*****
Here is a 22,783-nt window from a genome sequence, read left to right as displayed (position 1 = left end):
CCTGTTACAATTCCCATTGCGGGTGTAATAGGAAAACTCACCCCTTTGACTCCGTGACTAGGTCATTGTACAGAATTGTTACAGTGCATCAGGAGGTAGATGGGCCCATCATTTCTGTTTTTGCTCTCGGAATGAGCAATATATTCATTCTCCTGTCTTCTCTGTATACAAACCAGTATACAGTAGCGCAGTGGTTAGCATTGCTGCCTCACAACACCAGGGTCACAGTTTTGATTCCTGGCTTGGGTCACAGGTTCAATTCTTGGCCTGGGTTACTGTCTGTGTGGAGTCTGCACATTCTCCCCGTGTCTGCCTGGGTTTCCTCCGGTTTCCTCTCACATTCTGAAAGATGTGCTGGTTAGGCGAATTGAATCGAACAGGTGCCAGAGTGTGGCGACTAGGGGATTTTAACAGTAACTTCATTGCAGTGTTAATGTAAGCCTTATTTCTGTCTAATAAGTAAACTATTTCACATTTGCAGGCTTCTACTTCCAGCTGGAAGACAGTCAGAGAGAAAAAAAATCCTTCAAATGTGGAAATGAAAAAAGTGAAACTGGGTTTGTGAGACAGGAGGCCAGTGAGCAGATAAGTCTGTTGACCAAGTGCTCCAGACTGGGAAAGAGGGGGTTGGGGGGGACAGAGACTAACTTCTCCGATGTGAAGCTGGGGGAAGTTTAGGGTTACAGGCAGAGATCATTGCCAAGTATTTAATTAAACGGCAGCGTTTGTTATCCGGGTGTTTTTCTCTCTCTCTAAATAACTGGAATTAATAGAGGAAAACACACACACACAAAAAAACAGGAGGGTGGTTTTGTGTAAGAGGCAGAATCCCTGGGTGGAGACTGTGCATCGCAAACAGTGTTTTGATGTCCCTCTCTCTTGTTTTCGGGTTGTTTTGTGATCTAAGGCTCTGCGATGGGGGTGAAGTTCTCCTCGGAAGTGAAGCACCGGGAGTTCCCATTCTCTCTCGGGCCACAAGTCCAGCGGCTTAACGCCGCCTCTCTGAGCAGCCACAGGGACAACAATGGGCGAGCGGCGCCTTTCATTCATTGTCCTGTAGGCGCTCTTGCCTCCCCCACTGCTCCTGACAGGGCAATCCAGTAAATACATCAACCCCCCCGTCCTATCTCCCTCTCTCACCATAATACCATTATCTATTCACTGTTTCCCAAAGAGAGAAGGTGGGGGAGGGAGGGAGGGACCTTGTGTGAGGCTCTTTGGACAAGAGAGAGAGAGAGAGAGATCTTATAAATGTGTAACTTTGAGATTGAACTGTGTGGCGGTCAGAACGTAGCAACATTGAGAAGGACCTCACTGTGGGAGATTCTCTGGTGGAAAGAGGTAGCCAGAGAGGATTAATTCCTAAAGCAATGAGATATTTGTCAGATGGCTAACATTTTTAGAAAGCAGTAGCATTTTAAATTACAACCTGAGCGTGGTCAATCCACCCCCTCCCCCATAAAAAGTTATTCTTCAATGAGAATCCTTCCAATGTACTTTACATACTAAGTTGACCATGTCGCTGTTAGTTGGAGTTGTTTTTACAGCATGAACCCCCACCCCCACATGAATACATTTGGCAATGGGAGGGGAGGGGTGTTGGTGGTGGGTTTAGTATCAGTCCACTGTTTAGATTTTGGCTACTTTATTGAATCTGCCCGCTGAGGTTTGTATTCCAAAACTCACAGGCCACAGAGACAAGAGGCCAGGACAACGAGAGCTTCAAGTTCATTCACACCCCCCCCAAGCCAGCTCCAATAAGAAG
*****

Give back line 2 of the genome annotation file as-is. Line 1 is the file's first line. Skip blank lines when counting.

CCTGTTACAATTCCCATTGCGGGTGTAATAGGAAAACTCACCCCTTTGACTCCGTGACTAGGTCATTGTACAGAATTGTTACAGTGCATCAGGAGGTAGATGGGCCCATCATTTCTGTTTTTGCTCTCGGAATGAGCAATATATTCATTCTCCTGTCTTCTCTGTATACAAACCAGTATACAGTAGCGCAGTGGTTAGCATTGCTGCCTCACAACACCAGGGTCACAGTTTTGATTCCTGGCTTGGGTCACAGGTTCAATTCTTGGCCTGGGTTACTGTCTGTGTGGAGTCTGCACATTCTCCCCGTGTCTGCCTGGGTTTCCTCCGGTTTCCTCTCACATTCTGAAAGATGTGCTGGTTAGGCGAATTGAATCGAACAGGTGCCAGAGTGTGGCGACTAGGGGATTTTAACAGTAACTTCATTGCAGTGTTAATGTAAGCCTTATTTCTGTCTAATAAGTAAACTATTTCACATTTGCAGGCTTCTACTTCCAGCTGGAAGACAGTCAGAGAGAAAAAAAATCCTTCAAATGTGGAAATGAAAAAAGTGAAACTGGGTTTGTGAGACAGGAGGCCAGTGAGCAGATAAGTCTGTTGACCAAGTGCTCCAGACTGGGAAAGAGGGGGTTGGGGGGGACAGAGACTAACTTCTCCGATGTGAAGCTGGGGGAAGTTTAGGGTTACAGGCAGAGATCATTGCCAAGTATTTAATTAAACGGCAGCGTTTGTTATCCGGGTGTTTTTCTCTCTCTCTAAATAACTGGAATTAATAGAGGAAAACACACACACACAAAAAAACAGGAGGGTGGTTTTGTGTAAGAGGCAGAATCCCTGGGTGGAGACTGTGCATCGCAAACAGTGTTTTGATGTCCCTCTCTCTTGTTTTCGGGTTGTTTTGTGATCTAAGGCTCTGCGATGGGGGTGAAGTTCTCCTCGGAAGTGAAGCACCGGGAGTTCCCATTCTCTCTCGGGCCACAAGTCCAGCGGCTTAACGCCGCCTCTCTGAGCAGCCACAGGGACAACAATGGGCGAGCGGCGCCTTTCATTCATTGTCCTGTAGGCGCTCTTGCCTCCCCCACTGCTCCTGACAGGGCAATCCAGTAAATACATCAACCCCCCCGTCCTATCTCCCTCTCTCACCATAATACCATTATCTATTCACTGTTTCCCAAAGAGAGAAGGTGGGGGAGGGAGGGAGGGACCTTGTGTGAGGCTCTTTGGACAAGAGAGAGAGAGAGAGAGATCTTATAAATGTGTAACTTTGAGATTGAACTGTGTGGCGGTCAGAACGTAGCAACATTGAGAAGGACCTCACTGTGGGAGATTCTCTGGTGGAAAGAGGTAGCCAGAGAGGATTAATTCCTAAAGCAATGAGATATTTGTCAGATGGCTAACATTTTTAGAAAGCAGTAGCATTTTAAATTACAACCTGAGCGTGGTCAATCCACCCCCTCCCCCATAAAAAGTTATTCTTCAATGAGAATCCTTCCAATGTACTTTACATACTAAGTTGACCATGTCGCTGTTAGTTGGAGTTGTTTTTACAGCATGAACCCCCACCCCCACATGAATACATTTGGCAATGGGAGGGGAGGGGTGTTGGTGGTGGGTTTAGTATCAGTCCACTGTTTAGATTTTGGCTACTTTATTGAATCTGCCCGCTGAGGTTTGTATTCCAAAACTCACAGGCCACAGAGACAAGAGGCCAGGACAACGAGAGCTTCAAGTTCATTCACACCCCCCCCAAGCCAGCTCCAATAAGAAG